Pretty much everything on the appetizer menu derives its name from motorcycle/auto shop lingo. Take for instance the spark plugs ($7), Shade Tree’s take on the jalapeño popper, or the O-Rings ($5), also known as—you guessed it!—onion rings. My personal favorite? The cornbread chili muffins. For just six bucks ($5 at happy hour!), you’re served four warm mammoth-sized muffins, hollowed out in the center and stuffed with homemade chili (meat, tomatoes, beans), and topped with sour cream, chives and shredded cheddar cheese. Upon her first bite one friend gasped, “Oh my God! It’s like a bite of Texas in your mouth!” As far as I’m concerned, two of these decadent things are a meal unto themselves.
Those with bigger appetites might prefer the S.T.C. (Southern Tasty Chicken) dinner ($13). Juicy and tender, with a full satisfying crunch on the fry, this one definitely lives up to its name. As with all dinner entrées, it comes with sides of garlic mashed potatoes and the (fresh, seasonal) vegetable of the day (turnips when I visited).
Wanna kick-start your day? While I’m not really one for booze with breakfast, I do enjoy a stout cup of coffee to rev up my late morning or early afternoon. Thankfully, Shade Tree offers actual bold, fresh-tasting coffee ($1.50 with unlimited refills) all day, while breakfast is served until 2pm. This late breakfast menu proved especially helpful when I drastically overslept for a Sunday morning gnosh scheduled with a dear friend who I’d invited to join me. Luckily, when I finally straggled in early Sunday afternoon, we could still enjoy hot, delicious brunches made from scratch.
My friend opted for that day’s special, the gringos rancheros ($9). As the name suggests, it’s a different take on huevos, featuring an egg cooked to your liking served atop a piece of toast instead of tortillas and then laid on a bed of hash browns. The whole thing comes smothered not in red, green or Christmas, but in a rich, creamy queso that pulls off the perfect blend of heat and spice without being overpowering. My friend, whom I sometimes call “tiny tank” since she often eats only half of her meal, savored almost every bite of this unique breakfast, smiling and “mmm!”-ing from first bite to last.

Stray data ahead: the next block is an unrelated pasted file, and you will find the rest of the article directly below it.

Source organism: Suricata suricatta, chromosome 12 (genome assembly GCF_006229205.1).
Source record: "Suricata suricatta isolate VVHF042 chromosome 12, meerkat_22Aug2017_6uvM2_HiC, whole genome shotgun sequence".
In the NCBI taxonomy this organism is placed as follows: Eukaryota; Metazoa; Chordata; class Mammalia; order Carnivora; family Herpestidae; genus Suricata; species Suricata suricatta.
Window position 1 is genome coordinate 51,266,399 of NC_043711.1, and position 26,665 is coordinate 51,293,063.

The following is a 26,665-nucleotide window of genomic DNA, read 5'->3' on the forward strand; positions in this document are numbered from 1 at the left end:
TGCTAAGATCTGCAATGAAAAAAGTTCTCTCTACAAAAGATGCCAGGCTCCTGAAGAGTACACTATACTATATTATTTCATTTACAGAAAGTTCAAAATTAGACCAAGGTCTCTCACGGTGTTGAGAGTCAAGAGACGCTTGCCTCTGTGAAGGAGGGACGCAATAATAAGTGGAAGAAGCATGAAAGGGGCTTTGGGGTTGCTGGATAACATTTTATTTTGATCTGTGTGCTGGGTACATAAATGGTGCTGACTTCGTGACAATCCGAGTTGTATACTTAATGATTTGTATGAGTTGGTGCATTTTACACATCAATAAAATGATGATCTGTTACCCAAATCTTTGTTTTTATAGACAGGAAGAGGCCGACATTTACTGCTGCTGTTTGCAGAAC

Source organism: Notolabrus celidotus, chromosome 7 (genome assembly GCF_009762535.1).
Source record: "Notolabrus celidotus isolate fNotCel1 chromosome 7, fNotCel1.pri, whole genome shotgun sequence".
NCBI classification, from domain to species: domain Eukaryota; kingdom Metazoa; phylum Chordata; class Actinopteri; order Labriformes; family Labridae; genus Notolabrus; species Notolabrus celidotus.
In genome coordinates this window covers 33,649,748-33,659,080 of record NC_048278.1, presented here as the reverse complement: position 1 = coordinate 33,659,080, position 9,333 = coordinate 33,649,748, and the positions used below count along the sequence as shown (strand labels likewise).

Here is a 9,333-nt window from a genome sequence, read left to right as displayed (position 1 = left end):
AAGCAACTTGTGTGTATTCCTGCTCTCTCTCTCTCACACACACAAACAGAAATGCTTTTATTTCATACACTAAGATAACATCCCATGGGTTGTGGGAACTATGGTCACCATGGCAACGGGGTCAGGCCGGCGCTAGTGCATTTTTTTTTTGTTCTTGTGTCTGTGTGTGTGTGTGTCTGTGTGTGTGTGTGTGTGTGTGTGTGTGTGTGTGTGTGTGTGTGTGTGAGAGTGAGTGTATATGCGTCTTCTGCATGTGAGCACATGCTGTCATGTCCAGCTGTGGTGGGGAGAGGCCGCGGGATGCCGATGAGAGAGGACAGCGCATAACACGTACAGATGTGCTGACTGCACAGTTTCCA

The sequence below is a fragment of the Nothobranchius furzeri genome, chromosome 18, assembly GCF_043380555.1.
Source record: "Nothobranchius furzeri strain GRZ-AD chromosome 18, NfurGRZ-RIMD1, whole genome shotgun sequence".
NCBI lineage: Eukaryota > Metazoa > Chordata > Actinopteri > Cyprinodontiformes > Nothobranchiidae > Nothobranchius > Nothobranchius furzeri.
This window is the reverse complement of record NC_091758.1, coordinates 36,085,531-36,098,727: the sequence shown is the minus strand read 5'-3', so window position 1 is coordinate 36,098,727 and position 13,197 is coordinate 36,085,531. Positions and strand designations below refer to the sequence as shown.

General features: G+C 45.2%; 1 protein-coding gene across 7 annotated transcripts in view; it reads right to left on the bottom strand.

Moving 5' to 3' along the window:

I went with a custom omelet ($8). Filling options are abundant, so I chose blue cheese and spinach. The whole thing was served with hash browns and a biscuit on the side. The pungency of blue cheese, melted on top of the three-egg omelet and stuffed inside of it, paired nicely with the soft, buttered spinach. Aside from these three elements, the omelet was refreshingly unadulterated. The hash browns were crunchy on the outside, but just a bit too hashy once the crunch crust was broken through. The asymmetrical biscuit took up the entire side plate it was served on, leaving little room for the cups of real butter and strawberry jam that came with it. The biscuit’s texture leaned a little more toward doughy than flaky, and the jam was a teensy bit too sweet for me, but it was still delicious.
No matter what time of day you decide to stop in at Shade Tree, there’s one important thing to keep in mind when dining: the amount of time it’ll take for you to get your order. As stated previously, food is made from scratch, so expect a wait of between 20 to 35 minutes.
3407 Central NE
Hours: Mon.-Fri. 11am-11pm, Sat.-Sun. 9am-11pm
Price Range: $5 to $13 entrees
Vibe: Vrooom! Vrooooooom!
Extras: Weekly specials, and you can get your chopper customized downstairs.
Weekly Alibi recommends: Cornbread chili cups, chopper salad, custom omelet.
7th Annual Pueblo Gingerbread House Contest at Indian Pueblo Cultural Center
Cooking Classes at Cinnamon Sugar & Spice Cafe
Cinnamon Cafe Cooking Classes at Cinnamon Sugar & Spice CafeMore Recommended Events ››